We are anchored in seas far from the Horn of Africa and those who give our name dread. Pirates have, in the literal sense, robbed and plundered other ships for centuries.
But our ship, this wordy wench, serves a different mission and flies a metaphorical flag. The word pirate derives from Middle English (peira) meaning “an attempt, attack.” What we attempt is exchange: your time for our words, whether they be fiction or non. We use words for cutlass and gunnery. If we attack anything, it will be preconceived ideas. We may roust ya from your comfortable beliefs or capture your romantic heart with a swashbuckling adventure. The mission takes a lifetime. No retirement for a pirate of our ilk. We bloody well die with pen in hand or keyboard on lap, but if we kill you at all, it will be with a tale so utterly tremendously moving, you’ll go back and read it again, because in the emotional pain you found a key to the door you closed on yourself many years ago.
As pirates, we offer only discovery.
So on with the story ...
Mates. Be warned. This will not be a pretty tale.
I’m talkin’ about this pirate’s personal adventures in raising the Jolly Roger on an elusive, tricky, constantly changing ship—the Publishing Galleon. If ye have the fortitude for hearin’ this, read on.
Writin’, for the most part, is a most joyful art. Nay, I didn’t say easy. I’ve heard it said that anyone can write, unlike painting. Whatever landlubber said those words should be tossed to the sharks. We’re not talkin’ drivel, mates. Years have passed learnin’ the craft in classes and workshops, applying for awards and residencies, attendin’ conferences, learnin’ all that has to be learned in this profession, reworking a fifth—and not last—draft, pages after pages never used, days of research for one bit o’ detail. You don’t just “be” anything. It takes education, experience, practice, mistakes, failures, successes, connectin’. ’Tis a royal pain in the ass, for certain. But thar be more on this later in the weeks to come. Today we attack publishing. And attackin’ publishing is like a solitary ship sent out to take the Queen’s Armada.
I begin my tale with my first novel, Can You Hear Me Dreaming, finished sometime around ’91. Or was it ’92? Before attacking the Publishing Galleon, ya need a hearty helmsman called an agent. By way of an Oregon Writers Colony conference, an agent took me on. High ho! I was hoistin’ me black flag.
After the agent sent my manuscript to NYC editors (back in the day when hard copies needed to be sent by snail mail and you had to reimburse the agent for these expenses, killing a tree in the process), an editor at Putnam said she wanted it. Ahoy, you could hear my triumphant shouts in Tasmania.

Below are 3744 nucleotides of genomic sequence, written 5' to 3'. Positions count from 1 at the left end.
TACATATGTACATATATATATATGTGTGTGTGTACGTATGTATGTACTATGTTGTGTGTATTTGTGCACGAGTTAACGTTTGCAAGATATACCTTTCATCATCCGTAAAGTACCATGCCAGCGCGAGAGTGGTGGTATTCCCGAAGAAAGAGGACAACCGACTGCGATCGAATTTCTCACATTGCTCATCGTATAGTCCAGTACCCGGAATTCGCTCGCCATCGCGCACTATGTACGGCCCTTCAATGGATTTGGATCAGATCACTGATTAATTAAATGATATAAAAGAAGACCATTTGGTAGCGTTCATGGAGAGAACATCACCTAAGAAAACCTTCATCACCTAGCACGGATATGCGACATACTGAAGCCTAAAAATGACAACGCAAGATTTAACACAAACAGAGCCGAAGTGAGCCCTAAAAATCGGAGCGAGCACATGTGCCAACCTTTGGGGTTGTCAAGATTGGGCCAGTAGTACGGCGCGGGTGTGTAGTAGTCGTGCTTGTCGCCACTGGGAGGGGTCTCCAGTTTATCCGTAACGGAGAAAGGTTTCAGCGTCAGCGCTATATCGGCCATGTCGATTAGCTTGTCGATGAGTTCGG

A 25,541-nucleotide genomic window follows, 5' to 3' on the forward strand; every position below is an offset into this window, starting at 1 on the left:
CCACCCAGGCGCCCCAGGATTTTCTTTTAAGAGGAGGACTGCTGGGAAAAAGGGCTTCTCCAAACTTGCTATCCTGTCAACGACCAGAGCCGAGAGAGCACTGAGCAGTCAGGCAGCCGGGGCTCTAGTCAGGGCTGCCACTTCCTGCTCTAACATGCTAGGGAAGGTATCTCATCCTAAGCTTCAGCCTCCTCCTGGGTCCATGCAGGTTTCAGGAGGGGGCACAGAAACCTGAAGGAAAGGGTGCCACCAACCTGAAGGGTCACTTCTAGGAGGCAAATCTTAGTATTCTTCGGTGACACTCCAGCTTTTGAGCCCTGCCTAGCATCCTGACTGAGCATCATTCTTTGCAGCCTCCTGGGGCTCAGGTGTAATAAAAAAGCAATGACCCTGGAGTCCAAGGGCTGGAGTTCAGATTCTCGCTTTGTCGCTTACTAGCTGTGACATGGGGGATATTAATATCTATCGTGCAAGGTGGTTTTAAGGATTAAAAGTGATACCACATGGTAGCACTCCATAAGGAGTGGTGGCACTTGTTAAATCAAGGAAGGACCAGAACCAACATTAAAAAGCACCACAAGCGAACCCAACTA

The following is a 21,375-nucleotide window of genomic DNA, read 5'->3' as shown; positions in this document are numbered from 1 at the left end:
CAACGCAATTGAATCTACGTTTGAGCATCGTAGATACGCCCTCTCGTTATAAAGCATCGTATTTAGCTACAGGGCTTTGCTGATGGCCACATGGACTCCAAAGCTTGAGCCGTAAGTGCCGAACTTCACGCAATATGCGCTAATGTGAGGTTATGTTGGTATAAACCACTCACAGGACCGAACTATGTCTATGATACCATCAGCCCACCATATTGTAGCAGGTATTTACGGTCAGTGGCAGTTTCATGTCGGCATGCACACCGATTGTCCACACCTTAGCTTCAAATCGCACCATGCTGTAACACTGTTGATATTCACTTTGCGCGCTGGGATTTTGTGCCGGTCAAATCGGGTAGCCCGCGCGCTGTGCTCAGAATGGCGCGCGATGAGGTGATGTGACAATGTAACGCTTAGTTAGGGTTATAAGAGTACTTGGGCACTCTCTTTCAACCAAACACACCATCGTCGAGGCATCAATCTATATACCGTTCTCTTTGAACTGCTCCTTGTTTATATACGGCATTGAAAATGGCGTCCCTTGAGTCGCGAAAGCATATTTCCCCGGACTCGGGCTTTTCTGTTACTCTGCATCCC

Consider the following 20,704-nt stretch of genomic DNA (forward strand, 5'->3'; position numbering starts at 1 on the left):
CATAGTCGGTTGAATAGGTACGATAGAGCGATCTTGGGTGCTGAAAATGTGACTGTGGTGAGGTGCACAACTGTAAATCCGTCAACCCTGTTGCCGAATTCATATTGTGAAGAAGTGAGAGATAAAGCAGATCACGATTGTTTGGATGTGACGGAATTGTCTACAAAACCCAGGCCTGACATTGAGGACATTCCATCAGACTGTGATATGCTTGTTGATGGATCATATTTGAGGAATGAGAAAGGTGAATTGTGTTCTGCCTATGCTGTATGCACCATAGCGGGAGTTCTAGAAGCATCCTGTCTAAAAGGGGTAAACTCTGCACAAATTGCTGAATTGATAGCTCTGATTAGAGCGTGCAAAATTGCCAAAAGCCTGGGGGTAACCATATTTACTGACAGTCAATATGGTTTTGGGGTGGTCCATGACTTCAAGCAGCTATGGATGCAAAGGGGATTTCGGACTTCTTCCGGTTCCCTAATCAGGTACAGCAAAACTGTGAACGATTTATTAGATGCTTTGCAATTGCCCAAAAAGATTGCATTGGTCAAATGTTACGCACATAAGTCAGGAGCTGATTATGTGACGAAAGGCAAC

Off the agent sailed to the Big Apple. But after a meetin’ with said editor and other Putnam “people,” including the “marketing rep,” it was turned down. Avast! Those loathsome marketeers said they already had a novel like it in the pipeline. The valiant editor walked my agent to the elevator and said, “Tell Valerie she’s not just a writer, she’s an author.” Well, shiver me timbers. I’d live off that for a while.
Being a novice, I let my agents hand the manuscript back to me, their job supposedly done. I shelved the novel and went on.
My second novel, Parallel Crossings took years, but will be my pieces of eight, I swear. Aye, I was told repeatedly that I’d taken on the hardest structure to work with—parallel plots. I care naught what “they” say. Characters tell me tales, and I’m hooked. Two women, one from Civil War time, another from the Vietnam era, told me each their tale and how they interlocked. Could I refuse them? My readers along the route loved it, even when it wasn’t ready.
So while anchoring at Vermont Studio Center, a famous author championed my work and referred me to the grande dame of NYC agents, Elaine Markson, who accepted the novel and became my agent. Eager to meet her, I left my ship and flew to New York. A sharp, experienced woman with a list of famous writers, including Alice Hoffman, I just knew she could sell anything.
Unfortunately, after seven editors turned the novel down, she sent the manuscript back, saying maybe a younger agent would have the energy and time to devote to it. Need I say how I felt?
I let that novel go cold as a dead fish and started the novel I’m currently working on now. After a year or so, I pulled out Parallel Crossings and began revisions—again. After I finished, my readers assured me it was compelling and they “couldn’t put it down.” Now to find a new agent.
After many rejections, one agent sent me the following (aye, my wall is a collage of anything that keeps me going and here you can see a few comments by readers and a manuscript page):
Helen and I worked on the manuscript together, changed its title from Finding Vincible to her savvy suggestion Parallel Crossings, attached a blurb from a New York Times bestselling author, and off it went. Over a year, Helen tried to sell it. The editors she submitted to were tops, her energy was amazing, and her communications with me kept me positive. I didn’t have to be told what a tough market it was, or that e-readers were changing the landscape of publishing, or that bookstores were in decline. Writers know these things. But after eighteen rejections and a few editors leaving their door open to a rewrite, we stopped.
And that’s where I am today. Writin’ my new novel and reworkin’ the second. Do I surrender? No, nay, ne'er.
But this tale is only the bones. So if ya curiosity is up, let me know what I can tell ya in future. Give me a hearty hello on the comment thread. As my shipmate, you have my ear.
Livin’ to tell the tale,
"Dangerous Territory: the Mind of a Writer"
"The Fountain of Creative Ideas, or Why My Resume Wouldn't Land Me a Normal Job"
... and an interview with Jessica Maxwell of Roll Around Heaven